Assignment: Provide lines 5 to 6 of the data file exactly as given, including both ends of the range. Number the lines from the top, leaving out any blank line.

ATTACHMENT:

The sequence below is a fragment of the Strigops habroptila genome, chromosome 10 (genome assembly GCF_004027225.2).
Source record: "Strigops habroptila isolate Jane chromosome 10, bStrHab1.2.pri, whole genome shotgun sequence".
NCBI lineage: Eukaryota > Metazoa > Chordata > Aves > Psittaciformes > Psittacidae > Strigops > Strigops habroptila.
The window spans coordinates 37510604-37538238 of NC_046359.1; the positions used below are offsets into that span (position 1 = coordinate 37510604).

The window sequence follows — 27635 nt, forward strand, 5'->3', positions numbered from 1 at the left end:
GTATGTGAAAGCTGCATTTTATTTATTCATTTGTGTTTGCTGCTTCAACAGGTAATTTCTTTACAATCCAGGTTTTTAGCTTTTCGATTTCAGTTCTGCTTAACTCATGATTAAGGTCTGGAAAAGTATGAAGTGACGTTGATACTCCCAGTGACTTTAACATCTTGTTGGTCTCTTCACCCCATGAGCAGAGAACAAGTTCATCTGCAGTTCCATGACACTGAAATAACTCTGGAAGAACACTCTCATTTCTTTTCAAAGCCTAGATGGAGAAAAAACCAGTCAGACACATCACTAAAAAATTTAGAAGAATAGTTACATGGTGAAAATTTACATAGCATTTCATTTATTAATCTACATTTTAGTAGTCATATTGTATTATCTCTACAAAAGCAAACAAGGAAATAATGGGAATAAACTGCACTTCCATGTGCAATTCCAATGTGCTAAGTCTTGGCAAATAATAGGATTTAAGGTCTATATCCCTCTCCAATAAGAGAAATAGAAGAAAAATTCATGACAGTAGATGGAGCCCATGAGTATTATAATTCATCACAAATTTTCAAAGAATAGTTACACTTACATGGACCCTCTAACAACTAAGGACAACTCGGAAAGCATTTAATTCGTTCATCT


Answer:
The window sequence follows — 27635 nt, forward strand, 5'->3', positions numbered from 1 at the left end:
GTATGTGAAAGCTGCATTTTATTTATTCATTTGTGTTTGCTGCTTCAACAGGTAATTTCTTTACAATCCAGGTTTTTAGCTTTTCGATTTCAGTTCTGCTTAACTCATGATTAAGGTCTGGAAAAGTATGAAGTGACGTTGATACTCCCAGTGACTTTAACATCTTGTTGGTCTCTTCACCCCATGAGCAGAGAACAAGTTCATCTGCAGTTCCATGACACTGAAATAACTCTGGAAGAACACTCTCATTTCTTTTCAAAGCCTAGATGGAGAAAAAACCAGTCAGACACATCACTAAAAAATTTAGAAGAATAGTTACATGGTGAAAATTTACATAGCATTTCATTTATTAATCTACATTTTAGTAGTCATATTGTATTATCTCTACAAAAGCAAACAAGGAAATAATGGGAATAAACTGCACTTCCATGTGCAATTCCAATGTGCTAAGTCTTGGCAAATAATAGGATTTAAGGTCTATATCCCTCTCCAATAAGAGAAATAGAAGAAAAATTCATGACAGTAGATGGAGCCCATGAGTATTATAATTCATCACAAATTTTCAAAGAATAGTTACACTTACATGGACCCTCTAACAACTAAGGACAACTCGGAAAGCATTTAATTCGTTCATCT